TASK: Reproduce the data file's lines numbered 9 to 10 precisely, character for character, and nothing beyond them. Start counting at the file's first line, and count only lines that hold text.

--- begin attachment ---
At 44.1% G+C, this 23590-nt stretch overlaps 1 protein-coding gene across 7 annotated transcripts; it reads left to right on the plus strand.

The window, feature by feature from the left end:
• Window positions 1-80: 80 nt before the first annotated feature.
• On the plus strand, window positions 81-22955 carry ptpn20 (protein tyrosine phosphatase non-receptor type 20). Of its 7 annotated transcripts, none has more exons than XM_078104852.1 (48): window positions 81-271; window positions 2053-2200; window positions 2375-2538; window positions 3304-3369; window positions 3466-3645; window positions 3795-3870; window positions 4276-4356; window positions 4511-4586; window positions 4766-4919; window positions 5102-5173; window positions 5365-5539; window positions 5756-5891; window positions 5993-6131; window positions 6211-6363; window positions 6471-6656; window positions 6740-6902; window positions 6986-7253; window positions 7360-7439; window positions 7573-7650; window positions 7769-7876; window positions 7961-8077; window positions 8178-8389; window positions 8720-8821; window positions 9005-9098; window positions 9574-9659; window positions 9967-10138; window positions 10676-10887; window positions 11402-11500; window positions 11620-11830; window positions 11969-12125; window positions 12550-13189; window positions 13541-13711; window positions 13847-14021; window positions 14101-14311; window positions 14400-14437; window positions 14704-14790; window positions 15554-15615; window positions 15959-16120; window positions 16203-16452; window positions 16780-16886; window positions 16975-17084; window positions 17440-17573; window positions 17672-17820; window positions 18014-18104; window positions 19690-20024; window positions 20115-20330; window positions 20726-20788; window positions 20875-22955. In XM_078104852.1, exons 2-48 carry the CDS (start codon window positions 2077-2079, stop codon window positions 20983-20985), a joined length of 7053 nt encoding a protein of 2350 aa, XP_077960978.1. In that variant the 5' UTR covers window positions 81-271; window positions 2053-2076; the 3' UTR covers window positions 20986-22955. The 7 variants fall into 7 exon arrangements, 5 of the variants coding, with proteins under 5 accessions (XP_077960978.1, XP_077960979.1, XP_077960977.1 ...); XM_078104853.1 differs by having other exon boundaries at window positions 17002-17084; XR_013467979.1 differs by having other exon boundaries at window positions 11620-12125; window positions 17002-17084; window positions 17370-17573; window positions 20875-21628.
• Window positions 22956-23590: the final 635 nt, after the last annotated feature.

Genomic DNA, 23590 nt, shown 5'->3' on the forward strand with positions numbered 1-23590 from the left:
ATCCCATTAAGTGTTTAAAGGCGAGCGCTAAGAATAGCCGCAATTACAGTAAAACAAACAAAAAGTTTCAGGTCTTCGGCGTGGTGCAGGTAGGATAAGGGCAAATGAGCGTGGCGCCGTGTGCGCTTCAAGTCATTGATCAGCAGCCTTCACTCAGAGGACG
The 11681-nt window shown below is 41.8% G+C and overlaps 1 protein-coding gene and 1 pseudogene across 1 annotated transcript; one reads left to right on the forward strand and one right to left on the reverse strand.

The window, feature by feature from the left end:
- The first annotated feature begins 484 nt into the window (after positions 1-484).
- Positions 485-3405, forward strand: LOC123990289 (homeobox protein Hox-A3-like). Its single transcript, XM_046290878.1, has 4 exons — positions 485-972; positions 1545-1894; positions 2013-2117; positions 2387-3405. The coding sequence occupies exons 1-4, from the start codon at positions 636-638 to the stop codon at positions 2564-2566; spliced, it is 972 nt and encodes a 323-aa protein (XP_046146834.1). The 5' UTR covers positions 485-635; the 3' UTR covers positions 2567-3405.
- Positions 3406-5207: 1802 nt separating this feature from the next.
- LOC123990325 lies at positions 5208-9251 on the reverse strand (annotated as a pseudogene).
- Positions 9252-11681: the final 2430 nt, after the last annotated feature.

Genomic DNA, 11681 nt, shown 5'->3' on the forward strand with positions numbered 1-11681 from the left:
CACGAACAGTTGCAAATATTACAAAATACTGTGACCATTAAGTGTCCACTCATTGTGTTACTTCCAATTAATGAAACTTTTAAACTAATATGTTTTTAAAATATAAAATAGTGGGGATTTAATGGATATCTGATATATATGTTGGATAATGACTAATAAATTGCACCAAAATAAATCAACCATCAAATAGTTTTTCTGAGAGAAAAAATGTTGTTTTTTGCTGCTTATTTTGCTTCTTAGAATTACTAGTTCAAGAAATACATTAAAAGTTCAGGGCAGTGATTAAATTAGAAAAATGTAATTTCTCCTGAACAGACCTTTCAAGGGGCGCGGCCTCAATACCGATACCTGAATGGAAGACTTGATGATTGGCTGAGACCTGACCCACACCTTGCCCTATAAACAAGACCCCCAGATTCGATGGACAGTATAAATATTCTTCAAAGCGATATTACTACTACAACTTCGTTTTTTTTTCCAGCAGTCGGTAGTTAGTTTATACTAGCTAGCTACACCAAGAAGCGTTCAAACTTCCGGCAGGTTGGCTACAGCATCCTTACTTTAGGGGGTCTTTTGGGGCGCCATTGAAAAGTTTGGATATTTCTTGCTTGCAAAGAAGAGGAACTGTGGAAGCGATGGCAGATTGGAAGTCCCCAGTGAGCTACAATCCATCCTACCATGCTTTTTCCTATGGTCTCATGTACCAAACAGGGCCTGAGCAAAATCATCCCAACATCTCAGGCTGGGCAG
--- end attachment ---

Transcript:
The window, feature by feature from the left end:
- The first annotated feature begins 484 nt into the window (after positions 1-484).